How To: Instantiate docker containers using custom docker-compose files (sys-admin nomination required)


Make sure you are registered to the IAM system of INFN-CLOUD, Only registered users can login into the INFN-CLOUD dashboard,

Access to the INFN-CLOUD dashboard enables users to exploit the “docker compose” solution.

User responsabilities


The solution described in this guide consists on instantiation of a Virtual Machine, using Ubuntu 20.04 operating system, with docker engine and docker-compose pre-installed, and optionally run a docker compose file fetched from a specified URL. The instantiation of a VM comes with the responsibility of maintaining it and all the services it hosts.

Please read the INFN Cloud AUP in order to understand the responsabilities you have in managing this service.

How to deploy and access services instantiated using docker-compose

Docker-compose allows the instantiation of fully functional production level services by using a set of coordinated dockers. The public IP Address of the VM hosting the docker containers is made available to the docker-compose file as an environment variable: HOST_PUBLIC_IP.

Step 1 - Connecting and authenticating to the INFN-CLOUD dashboard

Connect to the INFN-CLOUD dashboard ( You can authenticate with the credentials used for the IAM account ( in order to access the dashboard.

Fig 1: INFN-CLOUD welcome dashboard

Fig 1: INFN-CLOUD welcome dashboard


Fig2: INFN-CLOUD IAM login

Step 2 - Selection of the Deployment type

After login into the dashboard, select the “Docker compose” card in the service catalog and click on the Configure button.


Fig3: Dashboard

A menu is made available, as in the figure below, and you have to choose the configuration of the docker storage:

General Tab

Fig4: General Tab

The first choice gives the possibility to configure the docker storage on the VM root filesystem, while the second one gives the possibility to attach a volume of a specified size and configure the docker storege to use it. Select the one you are interested in and follow the corresponding sections below, in order to understand what parameters need to be set for each use case.

Case 1: docker storage on the VM root filesystem

All deployments have a mandatory field Description that needs to be defined before submitting the deployment.

VM configuration parameters

Fig5: VM configuration parameters

The deployment settings window consists of three tabs:

“General” TAB

Here one need to fill the following required mandatory fields:

  • ports: one or more TCP or UDP ports or port ranges can be defined to be open towards the VM running the dockers. They must match the ports that the services inside the docker-compose expose.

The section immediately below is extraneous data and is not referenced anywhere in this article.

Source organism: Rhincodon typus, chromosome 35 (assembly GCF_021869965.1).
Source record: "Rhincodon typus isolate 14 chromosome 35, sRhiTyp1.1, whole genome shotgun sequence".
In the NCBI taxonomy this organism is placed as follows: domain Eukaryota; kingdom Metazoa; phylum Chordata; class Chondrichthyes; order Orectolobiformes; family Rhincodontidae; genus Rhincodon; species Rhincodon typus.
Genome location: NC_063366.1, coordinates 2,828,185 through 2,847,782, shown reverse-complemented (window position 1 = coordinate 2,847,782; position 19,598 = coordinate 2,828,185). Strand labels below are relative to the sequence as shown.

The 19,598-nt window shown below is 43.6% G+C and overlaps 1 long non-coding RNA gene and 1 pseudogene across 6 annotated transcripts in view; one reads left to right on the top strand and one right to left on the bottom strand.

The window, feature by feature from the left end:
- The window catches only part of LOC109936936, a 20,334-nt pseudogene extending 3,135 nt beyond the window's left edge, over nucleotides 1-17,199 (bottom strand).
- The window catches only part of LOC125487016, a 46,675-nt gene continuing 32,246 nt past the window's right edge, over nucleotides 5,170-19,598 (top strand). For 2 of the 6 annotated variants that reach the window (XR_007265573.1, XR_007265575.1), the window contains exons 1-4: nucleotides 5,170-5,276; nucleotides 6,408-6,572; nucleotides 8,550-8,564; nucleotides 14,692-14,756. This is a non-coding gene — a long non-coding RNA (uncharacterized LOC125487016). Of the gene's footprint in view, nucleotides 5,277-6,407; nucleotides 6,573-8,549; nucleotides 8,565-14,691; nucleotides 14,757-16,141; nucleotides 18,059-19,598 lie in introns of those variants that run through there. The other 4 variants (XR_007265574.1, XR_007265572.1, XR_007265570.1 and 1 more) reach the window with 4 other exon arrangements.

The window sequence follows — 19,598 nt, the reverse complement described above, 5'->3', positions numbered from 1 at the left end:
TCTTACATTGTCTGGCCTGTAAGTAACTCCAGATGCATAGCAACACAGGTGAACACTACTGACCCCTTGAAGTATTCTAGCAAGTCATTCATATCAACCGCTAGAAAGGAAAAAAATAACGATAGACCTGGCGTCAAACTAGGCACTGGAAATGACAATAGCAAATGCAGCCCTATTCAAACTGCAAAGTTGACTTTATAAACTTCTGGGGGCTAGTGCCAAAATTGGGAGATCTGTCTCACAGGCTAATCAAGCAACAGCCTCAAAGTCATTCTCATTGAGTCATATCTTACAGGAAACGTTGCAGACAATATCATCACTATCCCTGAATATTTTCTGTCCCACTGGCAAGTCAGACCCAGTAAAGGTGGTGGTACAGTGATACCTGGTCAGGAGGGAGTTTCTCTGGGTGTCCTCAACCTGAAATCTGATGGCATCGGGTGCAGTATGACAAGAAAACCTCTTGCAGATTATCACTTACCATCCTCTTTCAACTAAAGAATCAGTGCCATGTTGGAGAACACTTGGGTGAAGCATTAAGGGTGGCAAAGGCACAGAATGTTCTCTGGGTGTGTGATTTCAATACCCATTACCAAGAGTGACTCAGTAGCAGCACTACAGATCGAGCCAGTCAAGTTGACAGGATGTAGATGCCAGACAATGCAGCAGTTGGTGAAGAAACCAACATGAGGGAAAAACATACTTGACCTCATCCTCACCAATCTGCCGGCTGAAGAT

INFN Cloud has a clearly defined list of open ports (see_reference in the Networking section). The opening of any port that is not present in the above mentioned list must be formally requested through the INFN Cloud ServiceDesk.

List of ports

Fig6: List of ports

  • Flavor: resources needed in terms of CPUs and RAM for the new VM.
Flavor selection.

Fig7: Flavor selection.

  • docker_storage_size: storage size of the root filesystem.
Additional storage definition

Fig13: Additional storage definition

  • Run a docker-compose file: start or not a docker container (Default value is yes).
Run or not the containers

Fig8: Run or not the containers

“Services” TAB

  • environment_variables: variables to be made available to the docker container at runtime, to be specified on the form of “key:value”. Multiple variables can be specified using the “ADD” button.
environment variables definition

Fig9: environment variables definition

  • docker_compose_file_url: URL from which of the docker compose file to deploy will be downloaded. An example docker-compose file is available here.
Docker-compose file URL

Fig10: Docker-compose file URL

  • project_name: name of the project. This name will be used to create a folder under /opt to store the docker compose file.
project name

Fig11: project name

“Advanced” TAB

Some advanced parameters can be configured here:

  • Scheduling: set automatic (recommended) or manual (perform a direct submission towards one of the providers available) scheduling
  • Creation timeout (minutes): amount of time to wait until the deployment should be considered failed
  • Failure policy: delete, or not, the deployment in case of failure
  • E-mail: send, or not, a confirmation email when deployment is complete
Advanced Tab

Fig12: Advanced Tab

After configuring all the parameters proceed with the “Submit” as described in the “Step 3 - Submitting the Docker-compose deployment”.

Case 2: docker storage on an external volume attached to the VM

The only difference from the previous case is that the volume created with a size equal to the parameter “docker_storage_size” will be mounted on the /var/lib/docker instead of the root directory of the VM hosting docker.

external storage definition

Fig13: external storage definition

Step 3 - Submitting the Docker-compose deployment

After submitting your application (“Submit” green button), you are redirected to the list of your deployments where you can follow the evolution of the new deployment.

Step 3

Step 4 - Access your application

On successful completion (“CREATE_COMPLETE”), you can check your deployment outputs by clicking on the “Details” button and then on the “Output values” Tab.

Step 4

Use the reported IP address (see figure below) and the ports you defined at submission time to connect to the services you deployed. In order to check the status of the containers use “sudo”.

Check output details

In case you used the docker-demo example, that installs a Worpress service with a MaridDB backend, the link to use in order to connect to the frontend is https://wp.<node_ip>, where <node_ip> is the value published in the Output details tab.